All photos by Emilly Prado
Lara Pacheco’s fascination with plants emerged from a schoolyard encounter with wild onions. She held the green sprigs, amazed food could grow freely among the grass. “I always felt drawn to the wild,” Pacheco recalls. “I always wanted [the] outdoor experience.”
Pacheco, who is genderfluid and uses they/she pronouns interchangeably, grew up in Virginia Beach. She has since settled in Portland, Oregon, where she runs Seed & Thistle Apothecary, an apprenticeship program that supports people interested in reconnecting with their ancestral roots and tradition through plant healing and medicine. Pacheco also runs the Seasonal Wellness Clinic project that she co-founded, captures oral histories of Latinx curanderxs in Portland, and empowers young girls of color to take hold of self-love and listen to their bodies through Brown Girl Rise.
Pacheco and her two siblings were was raised by her mother and grandmother. Throughout childhood, she struggled with a very sensitive stomach and painful digestive issues. Pacheco’s grandmother employed various traditional Puerto Rican remedies to alleviate and treat her symptoms. “My grandmother is the link to my relationship with plant medicine,” Pacheco says.
Her travels abroad through college stimulated her passion for plant medicine and exposed her to the impacts of colonialism on traditional medicine. “I got really sick and [one of my oral history subjects’] sister-in-law employed methods to make me feel better and they almost capture the narrative of colonialism and medicine in the area,” she recalls from living in a remote village in the Costa Rican jungle. When pills didn’t work, the tree sap that locals used in their own remedies did the trick.
Pacheco ended up in Portland by the end of the aughts and enrolled in the Arctos School of Herbal and Botanical Studies. Ancestral medicine and plants as a connection to lineage have always been important to Pacheco, but she says that it’s only been recently that the herbalism community in Portland began to embrace those roots more openly and commonly.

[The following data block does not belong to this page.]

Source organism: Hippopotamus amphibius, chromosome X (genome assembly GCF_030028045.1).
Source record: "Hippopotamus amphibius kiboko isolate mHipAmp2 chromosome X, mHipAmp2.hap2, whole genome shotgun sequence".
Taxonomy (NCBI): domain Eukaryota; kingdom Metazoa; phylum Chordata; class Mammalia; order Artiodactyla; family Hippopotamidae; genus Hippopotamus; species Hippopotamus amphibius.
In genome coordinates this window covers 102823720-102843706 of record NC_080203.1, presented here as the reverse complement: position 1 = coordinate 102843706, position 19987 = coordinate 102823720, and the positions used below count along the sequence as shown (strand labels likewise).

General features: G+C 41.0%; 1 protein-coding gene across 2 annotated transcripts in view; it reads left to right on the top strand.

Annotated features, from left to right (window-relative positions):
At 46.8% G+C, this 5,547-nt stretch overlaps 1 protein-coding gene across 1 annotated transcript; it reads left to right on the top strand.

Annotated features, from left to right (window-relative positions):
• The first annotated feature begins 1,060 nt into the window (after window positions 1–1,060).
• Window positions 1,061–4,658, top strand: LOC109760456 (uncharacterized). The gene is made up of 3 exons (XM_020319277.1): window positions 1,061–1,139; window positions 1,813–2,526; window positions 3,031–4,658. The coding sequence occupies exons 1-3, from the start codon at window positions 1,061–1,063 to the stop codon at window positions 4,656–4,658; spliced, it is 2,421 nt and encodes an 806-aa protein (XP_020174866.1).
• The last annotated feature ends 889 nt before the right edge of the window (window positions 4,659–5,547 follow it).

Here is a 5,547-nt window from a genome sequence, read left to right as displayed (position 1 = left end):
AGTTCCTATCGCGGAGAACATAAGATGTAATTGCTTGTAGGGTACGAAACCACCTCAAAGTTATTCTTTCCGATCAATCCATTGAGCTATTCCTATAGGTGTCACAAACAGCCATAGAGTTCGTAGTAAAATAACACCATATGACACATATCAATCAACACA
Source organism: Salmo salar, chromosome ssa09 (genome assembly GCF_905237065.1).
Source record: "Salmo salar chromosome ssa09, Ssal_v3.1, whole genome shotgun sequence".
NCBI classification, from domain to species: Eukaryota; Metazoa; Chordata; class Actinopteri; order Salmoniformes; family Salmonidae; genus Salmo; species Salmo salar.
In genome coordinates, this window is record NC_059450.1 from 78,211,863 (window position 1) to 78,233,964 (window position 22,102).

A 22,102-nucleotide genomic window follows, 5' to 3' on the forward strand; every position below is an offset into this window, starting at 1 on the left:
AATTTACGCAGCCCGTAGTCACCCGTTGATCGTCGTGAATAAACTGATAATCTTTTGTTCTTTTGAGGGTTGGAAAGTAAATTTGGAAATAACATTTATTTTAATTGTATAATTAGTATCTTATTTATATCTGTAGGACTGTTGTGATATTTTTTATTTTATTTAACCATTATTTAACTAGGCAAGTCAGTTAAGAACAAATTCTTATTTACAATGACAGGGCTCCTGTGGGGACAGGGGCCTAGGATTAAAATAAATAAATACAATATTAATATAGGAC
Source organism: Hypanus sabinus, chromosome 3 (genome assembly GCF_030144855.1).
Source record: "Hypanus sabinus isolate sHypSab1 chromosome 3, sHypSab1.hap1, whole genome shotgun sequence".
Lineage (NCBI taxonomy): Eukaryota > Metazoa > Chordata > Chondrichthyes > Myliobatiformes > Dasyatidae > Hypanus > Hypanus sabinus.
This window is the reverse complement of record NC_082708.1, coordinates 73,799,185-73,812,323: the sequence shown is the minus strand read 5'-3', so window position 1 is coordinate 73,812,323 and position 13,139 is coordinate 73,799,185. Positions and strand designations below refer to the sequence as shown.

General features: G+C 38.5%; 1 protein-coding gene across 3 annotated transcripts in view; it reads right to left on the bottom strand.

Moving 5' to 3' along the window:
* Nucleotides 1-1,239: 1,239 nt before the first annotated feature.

In addition to witnessing a more inclusive and diverse community of herbalists unfolding, Pacheco continues to push along conversations at the intersections of decolonization and accessibility. “There are tons of people that carry so many traditions and remedios that just aren’t seen. Going to an herb school—that’s a whole different cultural priority. There’s a whole new generation of people that are, like, ‘wait a minute, these remedies are actually hella important. And a lot of this information has been stolen or this has always been part of our family ancestry and I want to learn it and celebrate it,’” she says. “All around, there’s this shift happening where there’s a lot of reclaiming on many levels. Everyone is feeling a voice through that.”
Part of reclamation for Pacheco has been exposing her two-year-old son to the beauty of plant-based healing. After he was born, her son’s unexpectedly harrowing delivery reminded her of the strength they both possessed. “Trust in knowing how resilient our bodies are—that’s important for me to think about because I can tend to think of myself as really weak, physically.”
Together, they drink tea blends—one of Pacheco’s favorite types of remedies.
“I always go for more gentle remedies. Highly nutritive herbs that gently stimulate things like your kidneys and liver. I’ve done classes in the past on demystifying detoxes because people, especially in Portland, get really obsessed with detoxes and cleanses. There’s certainly a place for that but our body is also just naturally detoxifying all the time,” she explains.
For the same reasons, herbal vinegars are also a common go-to. But what she’s most excited about is her venture into limpas, or spiritual cleansings. “When I go back to traditional roots, all of it is the spirit [and the] belief that energies enter our body through these thirteen joints. So [when] using plant medicine or baths, you’re taking the time, and you’re calling [emotions] out and then clearing them out.”
What Pacheco’s collective body of work boils down to, most simply, is empowering Brown folks to connect with their ancestral roots through plants. With Brown Girl Rise, she demystifies the concept of the witch and shares the rich history of ancestral resilience and power through plant medicine. She believes that having a deeper connection to the land creates humility and perspective. “There’s an exciting identity associated with [being a witch or curanderx], as it should be, but it shouldn’t come from a place of ego…The most powerful healers are actually the most humble because [they’re] a medium or a conduit of greater sources. At the heart of it should be humility.”
For budding herbalists, witches, and plant healers, Pacheco suggests starting with guided plant walks and, from there, simply sitting with plants.“There’s a place for all of it, but in our world of increasing availability for distraction, I think we really need more opportunities to invite slowing down, being with yourself, and with one thing (whether it’s an element or a plant), and then providing self-care.”
Emilly Giselle Prado is a Chicana writer, photographer, and library assistant living in Portland, Oregon. Her work focuses on amplifying the voices and stories of people from traditionally marginalized communities. When not writing or taking photos, she teaches writing and zine-making to students of all ages.